So far, the consequences of the vote to leave the EU have been remarkably benign. The economy has kept on growing, employment levels are still very strong, and house prices are still rising. Nissan, a company with reason to feel worried about possible exclusion from the single market, has committed to building a next-generation of cars in Sunderland. Even the most committed Brexit supporter probably didn't imagine things would be this good.
The one big shock has been the decline in sterling. It has ratcheted down to $1.20, but bounced back a little recently, and is down by about 20% since the referendum. The result? The cost of imports will rise sharply. That has led to plenty of scaremongering about soaring inflation. And, true, sustained inflation would damage the economy; it would be a tangible cost from Brexit, and end up making us all poorer especially the lower-income groups who voted mostly to leave. But it won't happen.
To start, let's take the fall in sterling. That makes everything we import a little more expensive, which is why it is a good way of bringing down the trade deficit. But we don't import as much as we think we do. The consumer price index is dominated by services, and largely by housing costs. Only about 15% of the index is made up of goods, and only a third of those are imported. So, only about 5% of the overall index is made up of imported stuff.
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In simple terms, the fall in sterling will shift the index by a single percentage point at most. Sterling fell from $1.70 to $1.50 over 2013 and 2014 a fall of a similar magnitude to the past few months and the index fell during that period, despite the rising cost of imports. So there is no real reason to expect it to rise this time around.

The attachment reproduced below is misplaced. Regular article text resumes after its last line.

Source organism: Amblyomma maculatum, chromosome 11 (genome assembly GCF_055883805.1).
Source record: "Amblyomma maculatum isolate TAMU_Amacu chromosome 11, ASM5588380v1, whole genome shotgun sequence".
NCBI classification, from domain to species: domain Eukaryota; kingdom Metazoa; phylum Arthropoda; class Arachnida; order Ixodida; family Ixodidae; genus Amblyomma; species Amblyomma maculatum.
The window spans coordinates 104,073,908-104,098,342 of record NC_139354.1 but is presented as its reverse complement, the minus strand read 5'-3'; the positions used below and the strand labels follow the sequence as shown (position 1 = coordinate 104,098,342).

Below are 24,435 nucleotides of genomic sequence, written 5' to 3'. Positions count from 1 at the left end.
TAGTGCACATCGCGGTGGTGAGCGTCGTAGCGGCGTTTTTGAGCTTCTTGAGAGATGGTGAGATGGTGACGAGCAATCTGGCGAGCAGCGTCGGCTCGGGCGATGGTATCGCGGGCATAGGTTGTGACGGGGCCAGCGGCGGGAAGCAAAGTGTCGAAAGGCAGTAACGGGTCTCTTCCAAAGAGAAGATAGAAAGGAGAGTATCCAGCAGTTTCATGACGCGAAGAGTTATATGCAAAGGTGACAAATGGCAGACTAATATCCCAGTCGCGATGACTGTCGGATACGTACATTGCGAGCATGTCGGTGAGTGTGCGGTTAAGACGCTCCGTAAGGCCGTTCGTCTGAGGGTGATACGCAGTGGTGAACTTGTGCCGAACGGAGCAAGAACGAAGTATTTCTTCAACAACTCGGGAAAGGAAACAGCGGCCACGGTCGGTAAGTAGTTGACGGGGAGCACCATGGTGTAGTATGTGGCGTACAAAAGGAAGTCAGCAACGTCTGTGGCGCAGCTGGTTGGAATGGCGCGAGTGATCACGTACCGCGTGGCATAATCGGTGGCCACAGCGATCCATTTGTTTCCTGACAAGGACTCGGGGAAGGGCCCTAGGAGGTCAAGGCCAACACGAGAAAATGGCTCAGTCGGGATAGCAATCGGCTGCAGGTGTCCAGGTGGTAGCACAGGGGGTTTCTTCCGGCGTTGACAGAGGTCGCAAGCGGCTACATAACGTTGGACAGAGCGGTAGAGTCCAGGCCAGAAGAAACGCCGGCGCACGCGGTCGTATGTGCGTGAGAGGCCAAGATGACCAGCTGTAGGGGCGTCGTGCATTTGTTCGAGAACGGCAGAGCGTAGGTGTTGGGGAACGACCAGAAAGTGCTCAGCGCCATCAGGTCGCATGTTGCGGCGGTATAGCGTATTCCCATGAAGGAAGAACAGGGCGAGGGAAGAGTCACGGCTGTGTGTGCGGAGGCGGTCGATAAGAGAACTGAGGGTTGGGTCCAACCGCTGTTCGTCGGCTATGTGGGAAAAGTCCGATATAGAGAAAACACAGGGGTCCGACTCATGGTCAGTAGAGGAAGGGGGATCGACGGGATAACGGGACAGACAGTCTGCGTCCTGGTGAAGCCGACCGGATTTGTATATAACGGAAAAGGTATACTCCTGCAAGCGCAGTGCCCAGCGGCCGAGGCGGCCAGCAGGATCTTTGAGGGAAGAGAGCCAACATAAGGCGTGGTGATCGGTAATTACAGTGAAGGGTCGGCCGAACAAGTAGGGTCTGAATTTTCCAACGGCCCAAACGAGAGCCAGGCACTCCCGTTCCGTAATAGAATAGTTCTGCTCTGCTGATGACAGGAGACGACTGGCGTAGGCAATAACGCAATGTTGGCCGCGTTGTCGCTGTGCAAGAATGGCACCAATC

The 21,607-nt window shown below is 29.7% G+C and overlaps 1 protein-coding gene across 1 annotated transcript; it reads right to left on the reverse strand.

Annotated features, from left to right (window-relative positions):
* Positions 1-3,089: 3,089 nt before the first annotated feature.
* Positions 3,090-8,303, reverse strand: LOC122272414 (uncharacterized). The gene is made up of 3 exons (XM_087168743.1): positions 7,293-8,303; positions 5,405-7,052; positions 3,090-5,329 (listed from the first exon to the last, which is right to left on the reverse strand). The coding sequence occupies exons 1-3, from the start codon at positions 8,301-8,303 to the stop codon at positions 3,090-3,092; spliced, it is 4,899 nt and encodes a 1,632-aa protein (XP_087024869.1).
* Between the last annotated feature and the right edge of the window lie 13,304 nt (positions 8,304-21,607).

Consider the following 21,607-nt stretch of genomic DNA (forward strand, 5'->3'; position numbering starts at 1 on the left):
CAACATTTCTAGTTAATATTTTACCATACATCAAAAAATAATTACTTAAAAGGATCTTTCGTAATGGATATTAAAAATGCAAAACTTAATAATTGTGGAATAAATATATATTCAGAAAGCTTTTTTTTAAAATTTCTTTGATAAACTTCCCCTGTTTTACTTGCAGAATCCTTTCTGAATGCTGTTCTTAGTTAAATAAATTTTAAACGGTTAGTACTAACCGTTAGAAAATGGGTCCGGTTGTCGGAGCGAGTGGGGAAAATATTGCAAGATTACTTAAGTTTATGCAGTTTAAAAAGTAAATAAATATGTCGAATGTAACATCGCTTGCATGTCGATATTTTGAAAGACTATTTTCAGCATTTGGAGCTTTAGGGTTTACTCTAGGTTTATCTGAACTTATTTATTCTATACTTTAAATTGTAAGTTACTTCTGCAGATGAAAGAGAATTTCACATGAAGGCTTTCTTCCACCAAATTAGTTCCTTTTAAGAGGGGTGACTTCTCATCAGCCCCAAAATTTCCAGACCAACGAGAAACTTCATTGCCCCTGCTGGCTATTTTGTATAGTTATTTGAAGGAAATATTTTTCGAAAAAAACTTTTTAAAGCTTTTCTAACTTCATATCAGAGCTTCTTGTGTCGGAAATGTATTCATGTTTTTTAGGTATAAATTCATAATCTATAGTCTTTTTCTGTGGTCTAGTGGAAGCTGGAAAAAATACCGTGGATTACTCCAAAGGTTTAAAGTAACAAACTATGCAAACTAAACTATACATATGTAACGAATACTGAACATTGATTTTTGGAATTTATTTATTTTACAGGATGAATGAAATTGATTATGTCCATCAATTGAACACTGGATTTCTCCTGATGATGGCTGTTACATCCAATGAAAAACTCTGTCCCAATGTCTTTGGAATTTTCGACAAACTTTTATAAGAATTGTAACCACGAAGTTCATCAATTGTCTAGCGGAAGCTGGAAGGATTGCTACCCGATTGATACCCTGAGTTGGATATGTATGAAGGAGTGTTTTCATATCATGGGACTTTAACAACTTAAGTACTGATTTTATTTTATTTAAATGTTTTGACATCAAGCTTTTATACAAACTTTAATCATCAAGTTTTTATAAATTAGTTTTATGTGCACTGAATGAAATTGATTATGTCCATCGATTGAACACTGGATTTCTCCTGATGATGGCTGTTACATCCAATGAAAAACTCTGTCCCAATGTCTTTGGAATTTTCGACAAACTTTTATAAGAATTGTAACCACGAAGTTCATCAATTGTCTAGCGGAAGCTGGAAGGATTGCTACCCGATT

Even to the extent that it does increase prices, it will be a one-off change, assuming the pound doesn't keep falling by 20% every year for ever. Much like a fall or rise in the price of oil, it will wash through the index in a year. Inflation, as any economics textbook will tell you, is a sustained, relentless rise in the price level. For that to happen there would have to be a rapid rise in wages, and the chances of that are just about zero right now.
The argument that tariffs will push up prices is equally bonkers. Sure, if we leave the EU's customs union and revert to World Trade Organisation rules, we will have the right to impose tariffs on food, as we do at present on anything imported from outside Europe. But we don't have to, and as a major importer of food it is hard to understand why we would. Britain decided not to protect its agricultural sector in the 1840s when we scrapped the Corn Laws.
It was wrenching, but it is hard to see why Nick Clegg, the former Lib Dem leader and Brexit alarmist, thinks we'll want to go back to that. It is the EU that imposes food tariffs, often quite heavy ones. We will need to decide our agricultural policy as we leave, but it would seem sensible to import cheap food from anywhere that wants to sell it to us. That will lower prices, not raise them.
Over the next year inflation may edge up to 1.5%, or even 2%, although that cannot be taken for granted. But it will hardly be the end of the world. It will ease debts and, in effect, reduce real interest rates; with 2% inflation, the real rate of interest will be negative. The Bank of England and City economists should stop trying to scare us with the prospect of inflation rises. It is not going to happen. Project Fear I tried to keep the UK in the EU by making overblown warnings about what would happen if we left. It didn't work. Project Fear II is trying to do the same to keep us in the single market. That won't work either.
Matthew Lynn is a columnist for Bloomberg, and writes weekly commentary syndicated in papers such as the Daily Telegraph, Die Welt, the Sydney Morning Herald, the South China Morning Post and the Miami Herald. He is also an associate editor of Spectator Business, and a regular contributor to The Spectator. Before that, he worked for the business section of the Sunday Times for ten years.
He has written books on finance and financial topics, including Bust: Greece, The Euro and The Sovereign Debt Crisis and The Long Depression: The Slump of 2008 to 2031. Matthew is also the author of the Death Force series of military thrillers and the founder of Lume Books, an independent publisher.
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